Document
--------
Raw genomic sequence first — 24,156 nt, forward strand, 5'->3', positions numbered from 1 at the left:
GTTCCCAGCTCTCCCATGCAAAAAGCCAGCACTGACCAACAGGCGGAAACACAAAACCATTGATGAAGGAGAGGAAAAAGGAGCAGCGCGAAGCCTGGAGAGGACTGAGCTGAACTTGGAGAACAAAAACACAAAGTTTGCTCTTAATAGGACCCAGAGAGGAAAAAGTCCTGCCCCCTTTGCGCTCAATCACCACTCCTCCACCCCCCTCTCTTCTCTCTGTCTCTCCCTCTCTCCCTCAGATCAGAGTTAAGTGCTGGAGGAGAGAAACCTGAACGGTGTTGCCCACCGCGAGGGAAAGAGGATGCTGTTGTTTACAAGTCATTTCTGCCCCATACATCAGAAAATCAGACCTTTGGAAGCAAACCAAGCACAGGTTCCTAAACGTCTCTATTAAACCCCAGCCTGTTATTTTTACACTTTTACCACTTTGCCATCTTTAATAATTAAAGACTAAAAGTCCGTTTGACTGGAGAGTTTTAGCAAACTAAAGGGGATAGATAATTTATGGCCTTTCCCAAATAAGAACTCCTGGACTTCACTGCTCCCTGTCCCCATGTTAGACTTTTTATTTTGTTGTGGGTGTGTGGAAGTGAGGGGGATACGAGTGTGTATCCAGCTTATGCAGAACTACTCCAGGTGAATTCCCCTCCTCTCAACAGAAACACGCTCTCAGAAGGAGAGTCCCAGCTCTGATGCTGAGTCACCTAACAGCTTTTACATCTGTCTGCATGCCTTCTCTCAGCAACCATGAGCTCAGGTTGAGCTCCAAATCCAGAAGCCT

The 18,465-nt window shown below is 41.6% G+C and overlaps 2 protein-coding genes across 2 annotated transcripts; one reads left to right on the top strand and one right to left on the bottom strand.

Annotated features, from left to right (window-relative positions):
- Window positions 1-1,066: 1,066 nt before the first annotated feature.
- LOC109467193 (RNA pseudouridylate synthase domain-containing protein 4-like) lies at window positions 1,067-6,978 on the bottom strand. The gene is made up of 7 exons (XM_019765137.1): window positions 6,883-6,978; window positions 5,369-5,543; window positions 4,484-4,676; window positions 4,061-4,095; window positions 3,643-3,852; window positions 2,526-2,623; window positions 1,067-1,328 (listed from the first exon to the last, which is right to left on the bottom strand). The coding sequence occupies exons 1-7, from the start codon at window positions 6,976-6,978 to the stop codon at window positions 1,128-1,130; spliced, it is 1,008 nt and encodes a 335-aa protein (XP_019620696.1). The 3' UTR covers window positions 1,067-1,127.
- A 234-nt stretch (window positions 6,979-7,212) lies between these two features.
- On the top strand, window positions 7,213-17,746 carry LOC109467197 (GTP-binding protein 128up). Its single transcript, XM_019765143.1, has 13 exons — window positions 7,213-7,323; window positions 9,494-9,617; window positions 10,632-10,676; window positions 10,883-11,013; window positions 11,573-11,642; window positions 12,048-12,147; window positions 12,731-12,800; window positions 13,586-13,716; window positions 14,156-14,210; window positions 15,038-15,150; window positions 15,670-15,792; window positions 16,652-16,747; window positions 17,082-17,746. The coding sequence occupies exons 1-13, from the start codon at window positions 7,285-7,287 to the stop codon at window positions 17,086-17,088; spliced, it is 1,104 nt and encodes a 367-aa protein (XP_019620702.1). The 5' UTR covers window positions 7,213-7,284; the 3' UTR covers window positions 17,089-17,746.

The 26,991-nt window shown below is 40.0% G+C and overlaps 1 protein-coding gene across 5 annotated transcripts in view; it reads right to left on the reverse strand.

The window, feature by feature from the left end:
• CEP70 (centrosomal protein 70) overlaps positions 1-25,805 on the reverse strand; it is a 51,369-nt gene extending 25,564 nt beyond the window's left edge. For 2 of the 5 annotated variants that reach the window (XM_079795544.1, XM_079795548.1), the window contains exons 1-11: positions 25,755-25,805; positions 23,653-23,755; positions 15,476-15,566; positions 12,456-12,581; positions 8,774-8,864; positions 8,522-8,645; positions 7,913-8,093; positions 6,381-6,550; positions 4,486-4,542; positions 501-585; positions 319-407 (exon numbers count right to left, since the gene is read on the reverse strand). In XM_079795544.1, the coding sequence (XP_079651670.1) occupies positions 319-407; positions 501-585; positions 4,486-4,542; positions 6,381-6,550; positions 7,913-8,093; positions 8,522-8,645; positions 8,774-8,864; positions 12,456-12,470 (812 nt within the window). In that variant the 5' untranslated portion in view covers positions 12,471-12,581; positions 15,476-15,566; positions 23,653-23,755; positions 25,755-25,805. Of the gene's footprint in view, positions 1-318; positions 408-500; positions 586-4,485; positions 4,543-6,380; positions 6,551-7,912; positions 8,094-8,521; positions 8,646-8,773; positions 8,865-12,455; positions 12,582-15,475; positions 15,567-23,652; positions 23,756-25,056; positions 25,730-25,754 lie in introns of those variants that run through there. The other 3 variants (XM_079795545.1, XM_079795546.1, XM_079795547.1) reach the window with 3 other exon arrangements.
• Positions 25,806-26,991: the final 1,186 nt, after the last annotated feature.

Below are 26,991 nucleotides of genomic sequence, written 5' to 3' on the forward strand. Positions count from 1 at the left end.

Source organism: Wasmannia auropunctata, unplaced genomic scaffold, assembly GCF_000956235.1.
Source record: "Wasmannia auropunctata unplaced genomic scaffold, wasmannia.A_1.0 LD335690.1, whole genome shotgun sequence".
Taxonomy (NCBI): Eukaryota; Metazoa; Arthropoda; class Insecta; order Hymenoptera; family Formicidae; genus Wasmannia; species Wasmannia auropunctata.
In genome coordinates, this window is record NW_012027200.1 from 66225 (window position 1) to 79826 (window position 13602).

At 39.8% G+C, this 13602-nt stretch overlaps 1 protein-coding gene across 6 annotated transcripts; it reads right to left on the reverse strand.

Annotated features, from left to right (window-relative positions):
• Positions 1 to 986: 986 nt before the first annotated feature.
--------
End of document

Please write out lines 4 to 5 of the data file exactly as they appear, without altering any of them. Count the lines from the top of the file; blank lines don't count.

Annotated features, from left to right (window-relative positions):
- Window positions 1-1,066: 1,066 nt before the first annotated feature.